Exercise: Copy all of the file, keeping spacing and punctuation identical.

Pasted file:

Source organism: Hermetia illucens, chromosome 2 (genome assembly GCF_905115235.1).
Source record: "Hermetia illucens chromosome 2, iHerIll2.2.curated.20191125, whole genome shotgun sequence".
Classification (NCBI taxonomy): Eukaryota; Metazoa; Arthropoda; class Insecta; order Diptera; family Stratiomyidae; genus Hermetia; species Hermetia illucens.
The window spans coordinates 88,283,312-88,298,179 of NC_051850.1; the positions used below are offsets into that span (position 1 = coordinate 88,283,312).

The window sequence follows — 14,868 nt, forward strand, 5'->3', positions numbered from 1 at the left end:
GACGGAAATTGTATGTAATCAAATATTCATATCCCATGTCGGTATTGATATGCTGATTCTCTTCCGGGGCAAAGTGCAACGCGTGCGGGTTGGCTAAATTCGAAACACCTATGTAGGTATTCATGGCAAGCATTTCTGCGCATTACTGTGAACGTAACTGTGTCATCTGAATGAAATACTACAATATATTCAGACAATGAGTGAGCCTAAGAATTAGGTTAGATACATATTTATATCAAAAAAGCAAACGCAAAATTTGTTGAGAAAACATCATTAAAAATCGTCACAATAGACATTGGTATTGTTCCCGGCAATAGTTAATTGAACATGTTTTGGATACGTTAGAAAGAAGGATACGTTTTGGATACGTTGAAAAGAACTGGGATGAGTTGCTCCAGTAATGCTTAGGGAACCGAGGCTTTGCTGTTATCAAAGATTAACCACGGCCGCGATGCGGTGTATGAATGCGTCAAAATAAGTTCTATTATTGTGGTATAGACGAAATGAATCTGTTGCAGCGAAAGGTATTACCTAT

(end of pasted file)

Source organism: Hermetia illucens, chromosome 2 (genome assembly GCF_905115235.1).
Source record: "Hermetia illucens chromosome 2, iHerIll2.2.curated.20191125, whole genome shotgun sequence".
Classification (NCBI taxonomy): Eukaryota; Metazoa; Arthropoda; class Insecta; order Diptera; family Stratiomyidae; genus Hermetia; species Hermetia illucens.
The window spans coordinates 88,283,312-88,298,179 of NC_051850.1; the positions used below are offsets into that span (position 1 = coordinate 88,283,312).

The window sequence follows — 14,868 nt, forward strand, 5'->3', positions numbered from 1 at the left end:
GACGGAAATTGTATGTAATCAAATATTCATATCCCATGTCGGTATTGATATGCTGATTCTCTTCCGGGGCAAAGTGCAACGCGTGCGGGTTGGCTAAATTCGAAACACCTATGTAGGTATTCATGGCAAGCATTTCTGCGCATTACTGTGAACGTAACTGTGTCATCTGAATGAAATACTACAATATATTCAGACAATGAGTGAGCCTAAGAATTAGGTTAGATACATATTTATATCAAAAAAGCAAACGCAAAATTTGTTGAGAAAACATCATTAAAAATCGTCACAATAGACATTGGTATTGTTCCCGGCAATAGTTAATTGAACATGTTTTGGATACGTTAGAAAGAAGGATACGTTTTGGATACGTTGAAAAGAACTGGGATGAGTTGCTCCAGTAATGCTTAGGGAACCGAGGCTTTGCTGTTATCAAAGATTAACCACGGCCGCGATGCGGTGTATGAATGCGTCAAAATAAGTTCTATTATTGTGGTATAGACGAAATGAATCTGTTGCAGCGAAAGGTATTACCTAT